Can the prosecution use statements made to a juvenile detention hall employee in court?

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Jeffrey Johnson is a legal writer with a focus on personal injury. He has worked on personal injury and sovereign immunity litigation in addition to experience in family, estate, and criminal law. He earned a J.D. from the University of Baltimore and has worked in legal offices and non-profits in Maryland, Texas, and North Carolina. He has also earned an MFA in screenwriting from Chapman Univer...

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UPDATED: Aug 20, 2012

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A juvenile is not guaranteed confidentiality if he or she talks to a juvenile hall employee or a juvenile probation officer. There may be an exception if the juvenile spoke to a mental health counselor in a juvenile hall or juvenile probation office.

The counselor may be a psychologist, psychiatrist, or therapist. The mental health counselor must be a person who, by law, is required to keep a patient’s statements confidential. There are exceptions to a mental health counselor’s requirement to keep patient statements confidential. The exceptions vary between states.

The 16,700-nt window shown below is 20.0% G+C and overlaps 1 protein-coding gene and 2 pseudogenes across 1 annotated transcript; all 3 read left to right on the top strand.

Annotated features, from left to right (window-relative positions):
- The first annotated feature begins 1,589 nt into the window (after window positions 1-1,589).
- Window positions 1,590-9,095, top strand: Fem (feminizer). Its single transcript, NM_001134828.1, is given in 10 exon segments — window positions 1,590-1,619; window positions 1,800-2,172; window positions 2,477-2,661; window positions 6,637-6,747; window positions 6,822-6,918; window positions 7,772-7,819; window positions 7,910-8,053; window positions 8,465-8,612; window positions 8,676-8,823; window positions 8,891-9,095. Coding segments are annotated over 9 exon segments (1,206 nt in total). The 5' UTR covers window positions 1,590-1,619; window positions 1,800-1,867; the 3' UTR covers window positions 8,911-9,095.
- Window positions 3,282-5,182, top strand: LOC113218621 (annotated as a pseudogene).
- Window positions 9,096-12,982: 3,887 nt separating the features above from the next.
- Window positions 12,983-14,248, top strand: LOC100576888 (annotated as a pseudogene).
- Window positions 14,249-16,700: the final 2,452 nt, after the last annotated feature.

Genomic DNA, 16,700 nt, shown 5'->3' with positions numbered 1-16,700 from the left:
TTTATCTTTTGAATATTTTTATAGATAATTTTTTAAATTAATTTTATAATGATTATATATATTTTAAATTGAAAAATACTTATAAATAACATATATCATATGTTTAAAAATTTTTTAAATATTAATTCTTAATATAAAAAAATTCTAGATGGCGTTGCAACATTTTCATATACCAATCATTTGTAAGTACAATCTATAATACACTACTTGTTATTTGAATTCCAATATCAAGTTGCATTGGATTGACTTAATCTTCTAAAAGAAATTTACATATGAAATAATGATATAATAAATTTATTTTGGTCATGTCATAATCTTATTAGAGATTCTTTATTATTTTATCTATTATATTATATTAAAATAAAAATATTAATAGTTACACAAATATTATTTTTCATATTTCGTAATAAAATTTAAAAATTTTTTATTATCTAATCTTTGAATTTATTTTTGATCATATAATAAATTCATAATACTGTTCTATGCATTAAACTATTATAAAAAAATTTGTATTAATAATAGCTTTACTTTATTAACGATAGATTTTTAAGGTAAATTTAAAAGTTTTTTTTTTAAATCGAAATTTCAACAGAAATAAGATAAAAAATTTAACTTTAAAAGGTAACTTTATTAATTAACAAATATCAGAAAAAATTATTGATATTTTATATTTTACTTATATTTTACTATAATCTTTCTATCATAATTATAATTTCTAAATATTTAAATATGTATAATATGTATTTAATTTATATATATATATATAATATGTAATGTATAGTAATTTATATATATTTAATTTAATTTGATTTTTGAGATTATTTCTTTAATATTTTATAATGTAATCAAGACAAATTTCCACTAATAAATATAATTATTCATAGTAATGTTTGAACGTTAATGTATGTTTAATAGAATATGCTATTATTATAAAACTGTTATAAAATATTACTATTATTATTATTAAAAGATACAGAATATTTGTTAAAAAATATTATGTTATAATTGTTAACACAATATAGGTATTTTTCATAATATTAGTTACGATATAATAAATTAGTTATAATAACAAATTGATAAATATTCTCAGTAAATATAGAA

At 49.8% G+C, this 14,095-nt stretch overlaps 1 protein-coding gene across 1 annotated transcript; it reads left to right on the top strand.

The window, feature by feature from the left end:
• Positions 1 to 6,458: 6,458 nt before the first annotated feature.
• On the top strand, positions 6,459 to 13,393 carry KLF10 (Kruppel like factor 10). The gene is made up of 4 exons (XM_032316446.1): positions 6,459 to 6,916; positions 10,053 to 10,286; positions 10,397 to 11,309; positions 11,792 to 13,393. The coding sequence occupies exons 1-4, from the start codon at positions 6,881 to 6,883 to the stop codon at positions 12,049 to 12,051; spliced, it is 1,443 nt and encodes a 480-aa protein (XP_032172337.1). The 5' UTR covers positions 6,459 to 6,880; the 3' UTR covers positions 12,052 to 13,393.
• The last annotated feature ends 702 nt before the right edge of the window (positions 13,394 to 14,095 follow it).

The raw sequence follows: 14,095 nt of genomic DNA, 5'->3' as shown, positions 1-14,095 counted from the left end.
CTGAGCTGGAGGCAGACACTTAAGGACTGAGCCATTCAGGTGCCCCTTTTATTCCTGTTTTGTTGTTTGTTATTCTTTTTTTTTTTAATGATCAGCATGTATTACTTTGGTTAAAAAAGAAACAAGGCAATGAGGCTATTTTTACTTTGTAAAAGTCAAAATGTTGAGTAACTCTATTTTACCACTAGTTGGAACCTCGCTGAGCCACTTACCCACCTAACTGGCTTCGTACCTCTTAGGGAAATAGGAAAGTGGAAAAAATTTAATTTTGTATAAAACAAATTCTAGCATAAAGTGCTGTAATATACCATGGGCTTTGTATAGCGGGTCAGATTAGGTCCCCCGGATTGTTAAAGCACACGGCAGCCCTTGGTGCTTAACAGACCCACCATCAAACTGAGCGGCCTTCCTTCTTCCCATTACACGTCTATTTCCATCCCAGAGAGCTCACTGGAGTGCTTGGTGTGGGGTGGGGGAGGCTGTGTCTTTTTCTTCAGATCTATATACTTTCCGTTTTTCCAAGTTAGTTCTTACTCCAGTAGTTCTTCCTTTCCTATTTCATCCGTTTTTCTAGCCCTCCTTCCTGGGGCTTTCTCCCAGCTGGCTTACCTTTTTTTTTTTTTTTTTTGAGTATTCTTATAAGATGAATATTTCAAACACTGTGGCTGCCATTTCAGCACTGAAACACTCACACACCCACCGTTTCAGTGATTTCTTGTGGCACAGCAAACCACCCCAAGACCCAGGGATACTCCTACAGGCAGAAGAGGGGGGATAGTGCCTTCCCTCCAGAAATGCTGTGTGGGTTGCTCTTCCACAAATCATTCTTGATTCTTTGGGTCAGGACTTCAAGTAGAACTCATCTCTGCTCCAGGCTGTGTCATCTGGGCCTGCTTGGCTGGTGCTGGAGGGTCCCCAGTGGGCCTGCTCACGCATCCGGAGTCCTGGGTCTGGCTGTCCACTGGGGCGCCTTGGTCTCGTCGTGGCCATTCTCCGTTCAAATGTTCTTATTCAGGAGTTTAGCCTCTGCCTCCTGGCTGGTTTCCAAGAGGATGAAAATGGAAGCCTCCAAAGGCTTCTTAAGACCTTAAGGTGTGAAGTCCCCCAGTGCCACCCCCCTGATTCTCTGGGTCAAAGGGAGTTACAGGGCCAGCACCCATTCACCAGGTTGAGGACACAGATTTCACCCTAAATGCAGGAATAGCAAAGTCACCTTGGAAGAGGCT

A statement by another person about what you said before coming to court is called “hearsay.” Hearsay is an out-of-court statement offered to prove the truth of the matter asserted. In a juvenile delinquency case, the matter asserted is the prosecutor’s allegation that you committed a delinquent act. Hearsay rules fall into the category of rules regarding evidence.

Many states have the same hearsay rules for juvenile delinquency court and adult criminal court. In some states, the hearsay rules for juvenile delinquency court differ from those for adult criminal court. Consider speaking to an experienced juvenile delinquency defense attorney regarding hearsay rules for juvenile delinquency court.

If you are a juvenile but your case is being heard in adult criminal court, your case is governed by the rules of adult criminal court. In this situation, you should talk to an experienced criminal defense attorney. 

Hearsay evidence is generally inadmissible. The reasoning behind this is that hearsay tends to be unreliable. There are exceptions to the hearsay rule. These vary between states. Federal courts have their own interpretations of and exceptions to the hearsay rules. 

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